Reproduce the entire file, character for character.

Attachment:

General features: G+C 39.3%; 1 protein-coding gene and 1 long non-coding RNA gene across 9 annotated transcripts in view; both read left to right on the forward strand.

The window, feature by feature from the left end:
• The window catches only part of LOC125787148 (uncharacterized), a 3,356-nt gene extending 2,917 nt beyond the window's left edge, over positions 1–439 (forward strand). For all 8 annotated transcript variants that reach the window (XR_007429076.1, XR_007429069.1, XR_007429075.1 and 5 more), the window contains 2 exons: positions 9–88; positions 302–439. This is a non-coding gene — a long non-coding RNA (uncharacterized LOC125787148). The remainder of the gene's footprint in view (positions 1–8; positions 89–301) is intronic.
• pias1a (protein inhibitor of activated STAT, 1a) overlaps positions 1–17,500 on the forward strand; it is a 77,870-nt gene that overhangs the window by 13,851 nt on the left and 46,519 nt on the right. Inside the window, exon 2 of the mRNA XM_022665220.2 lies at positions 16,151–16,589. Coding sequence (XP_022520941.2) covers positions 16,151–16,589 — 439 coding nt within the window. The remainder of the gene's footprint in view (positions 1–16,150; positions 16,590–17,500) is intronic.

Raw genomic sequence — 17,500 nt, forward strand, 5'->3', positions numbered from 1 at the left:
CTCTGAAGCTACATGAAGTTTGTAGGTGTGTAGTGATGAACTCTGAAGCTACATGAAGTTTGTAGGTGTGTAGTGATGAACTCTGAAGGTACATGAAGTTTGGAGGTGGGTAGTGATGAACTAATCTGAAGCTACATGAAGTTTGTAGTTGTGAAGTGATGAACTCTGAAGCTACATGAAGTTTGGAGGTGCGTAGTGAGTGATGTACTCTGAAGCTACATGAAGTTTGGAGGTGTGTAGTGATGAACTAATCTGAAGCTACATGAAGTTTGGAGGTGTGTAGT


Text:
General features: G+C 39.3%; 1 protein-coding gene and 1 long non-coding RNA gene across 9 annotated transcripts in view; both read left to right on the forward strand.

The window, feature by feature from the left end:
• The window catches only part of LOC125787148 (uncharacterized), a 3,356-nt gene extending 2,917 nt beyond the window's left edge, over positions 1–439 (forward strand). For all 8 annotated transcript variants that reach the window (XR_007429076.1, XR_007429069.1, XR_007429075.1 and 5 more), the window contains 2 exons: positions 9–88; positions 302–439. This is a non-coding gene — a long non-coding RNA (uncharacterized LOC125787148). The remainder of the gene's footprint in view (positions 1–8; positions 89–301) is intronic.
• pias1a (protein inhibitor of activated STAT, 1a) overlaps positions 1–17,500 on the forward strand; it is a 77,870-nt gene that overhangs the window by 13,851 nt on the left and 46,519 nt on the right. Inside the window, exon 2 of the mRNA XM_022665220.2 lies at positions 16,151–16,589. Coding sequence (XP_022520941.2) covers positions 16,151–16,589 — 439 coding nt within the window. The remainder of the gene's footprint in view (positions 1–16,150; positions 16,590–17,500) is intronic.

Raw genomic sequence — 17,500 nt, forward strand, 5'->3', positions numbered from 1 at the left:
CTCTGAAGCTACATGAAGTTTGTAGGTGTGTAGTGATGAACTCTGAAGCTACATGAAGTTTGTAGGTGTGTAGTGATGAACTCTGAAGGTACATGAAGTTTGGAGGTGGGTAGTGATGAACTAATCTGAAGCTACATGAAGTTTGTAGTTGTGAAGTGATGAACTCTGAAGCTACATGAAGTTTGGAGGTGCGTAGTGAGTGATGTACTCTGAAGCTACATGAAGTTTGGAGGTGTGTAGTGATGAACTAATCTGAAGCTACATGAAGTTTGGAGGTGTGTAGT